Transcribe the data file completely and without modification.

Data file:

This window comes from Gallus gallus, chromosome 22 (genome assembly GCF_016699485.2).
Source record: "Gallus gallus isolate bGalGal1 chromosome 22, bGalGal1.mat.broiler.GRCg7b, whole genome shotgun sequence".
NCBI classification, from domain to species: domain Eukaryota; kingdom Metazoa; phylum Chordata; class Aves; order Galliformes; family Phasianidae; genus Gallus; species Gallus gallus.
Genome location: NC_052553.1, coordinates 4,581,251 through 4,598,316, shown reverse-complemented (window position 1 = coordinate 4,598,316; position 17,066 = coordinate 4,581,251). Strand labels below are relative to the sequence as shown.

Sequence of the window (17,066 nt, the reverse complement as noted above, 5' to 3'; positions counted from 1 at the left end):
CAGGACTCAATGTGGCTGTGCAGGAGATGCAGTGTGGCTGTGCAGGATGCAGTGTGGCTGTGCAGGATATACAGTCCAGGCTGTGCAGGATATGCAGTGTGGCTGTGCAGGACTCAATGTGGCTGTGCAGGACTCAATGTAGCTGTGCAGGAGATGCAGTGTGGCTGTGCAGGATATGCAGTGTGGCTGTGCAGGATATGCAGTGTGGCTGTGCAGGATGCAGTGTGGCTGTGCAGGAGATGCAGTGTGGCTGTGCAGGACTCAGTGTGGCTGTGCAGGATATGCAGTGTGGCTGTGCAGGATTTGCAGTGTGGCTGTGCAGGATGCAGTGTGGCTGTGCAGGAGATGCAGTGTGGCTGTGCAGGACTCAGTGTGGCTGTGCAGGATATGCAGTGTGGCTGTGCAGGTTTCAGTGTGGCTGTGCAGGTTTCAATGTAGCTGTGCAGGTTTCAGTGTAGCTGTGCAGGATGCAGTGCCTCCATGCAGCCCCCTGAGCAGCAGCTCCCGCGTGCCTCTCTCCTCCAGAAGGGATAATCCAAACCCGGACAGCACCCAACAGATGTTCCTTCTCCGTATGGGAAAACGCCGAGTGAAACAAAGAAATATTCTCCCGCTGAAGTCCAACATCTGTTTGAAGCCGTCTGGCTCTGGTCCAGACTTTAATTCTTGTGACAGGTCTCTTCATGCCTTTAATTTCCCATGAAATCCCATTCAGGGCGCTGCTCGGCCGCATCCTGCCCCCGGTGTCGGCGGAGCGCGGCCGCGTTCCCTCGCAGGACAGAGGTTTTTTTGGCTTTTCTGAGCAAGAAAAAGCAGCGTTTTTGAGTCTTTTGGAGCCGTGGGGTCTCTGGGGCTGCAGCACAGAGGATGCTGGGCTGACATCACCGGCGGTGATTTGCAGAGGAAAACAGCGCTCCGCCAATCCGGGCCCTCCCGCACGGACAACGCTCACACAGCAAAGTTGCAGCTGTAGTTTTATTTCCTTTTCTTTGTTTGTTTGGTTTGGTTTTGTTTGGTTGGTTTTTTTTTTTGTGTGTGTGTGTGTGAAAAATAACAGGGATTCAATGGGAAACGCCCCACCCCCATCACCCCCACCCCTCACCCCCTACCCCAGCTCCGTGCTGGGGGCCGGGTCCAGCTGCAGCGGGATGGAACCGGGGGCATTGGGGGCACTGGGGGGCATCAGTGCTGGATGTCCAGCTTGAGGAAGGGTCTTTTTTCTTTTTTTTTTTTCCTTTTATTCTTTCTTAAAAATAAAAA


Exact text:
This window comes from Gallus gallus, chromosome 22 (genome assembly GCF_016699485.2).
Source record: "Gallus gallus isolate bGalGal1 chromosome 22, bGalGal1.mat.broiler.GRCg7b, whole genome shotgun sequence".
NCBI classification, from domain to species: domain Eukaryota; kingdom Metazoa; phylum Chordata; class Aves; order Galliformes; family Phasianidae; genus Gallus; species Gallus gallus.
Genome location: NC_052553.1, coordinates 4,581,251 through 4,598,316, shown reverse-complemented (window position 1 = coordinate 4,598,316; position 17,066 = coordinate 4,581,251). Strand labels below are relative to the sequence as shown.

Sequence of the window (17,066 nt, the reverse complement as noted above, 5' to 3'; positions counted from 1 at the left end):
CAGGACTCAATGTGGCTGTGCAGGAGATGCAGTGTGGCTGTGCAGGATGCAGTGTGGCTGTGCAGGATATACAGTCCAGGCTGTGCAGGATATGCAGTGTGGCTGTGCAGGACTCAATGTGGCTGTGCAGGACTCAATGTAGCTGTGCAGGAGATGCAGTGTGGCTGTGCAGGATATGCAGTGTGGCTGTGCAGGATATGCAGTGTGGCTGTGCAGGATGCAGTGTGGCTGTGCAGGAGATGCAGTGTGGCTGTGCAGGACTCAGTGTGGCTGTGCAGGATATGCAGTGTGGCTGTGCAGGATTTGCAGTGTGGCTGTGCAGGATGCAGTGTGGCTGTGCAGGAGATGCAGTGTGGCTGTGCAGGACTCAGTGTGGCTGTGCAGGATATGCAGTGTGGCTGTGCAGGTTTCAGTGTGGCTGTGCAGGTTTCAATGTAGCTGTGCAGGTTTCAGTGTAGCTGTGCAGGATGCAGTGCCTCCATGCAGCCCCCTGAGCAGCAGCTCCCGCGTGCCTCTCTCCTCCAGAAGGGATAATCCAAACCCGGACAGCACCCAACAGATGTTCCTTCTCCGTATGGGAAAACGCCGAGTGAAACAAAGAAATATTCTCCCGCTGAAGTCCAACATCTGTTTGAAGCCGTCTGGCTCTGGTCCAGACTTTAATTCTTGTGACAGGTCTCTTCATGCCTTTAATTTCCCATGAAATCCCATTCAGGGCGCTGCTCGGCCGCATCCTGCCCCCGGTGTCGGCGGAGCGCGGCCGCGTTCCCTCGCAGGACAGAGGTTTTTTTGGCTTTTCTGAGCAAGAAAAAGCAGCGTTTTTGAGTCTTTTGGAGCCGTGGGGTCTCTGGGGCTGCAGCACAGAGGATGCTGGGCTGACATCACCGGCGGTGATTTGCAGAGGAAAACAGCGCTCCGCCAATCCGGGCCCTCCCGCACGGACAACGCTCACACAGCAAAGTTGCAGCTGTAGTTTTATTTCCTTTTCTTTGTTTGTTTGGTTTGGTTTTGTTTGGTTGGTTTTTTTTTTTGTGTGTGTGTGTGTGAAAAATAACAGGGATTCAATGGGAAACGCCCCACCCCCATCACCCCCACCCCTCACCCCCTACCCCAGCTCCGTGCTGGGGGCCGGGTCCAGCTGCAGCGGGATGGAACCGGGGGCATTGGGGGCACTGGGGGGCATCAGTGCTGGATGTCCAGCTTGAGGAAGGGTCTTTTTTCTTTTTTTTTTTTCCTTTTATTCTTTCTTAAAAATAAAAA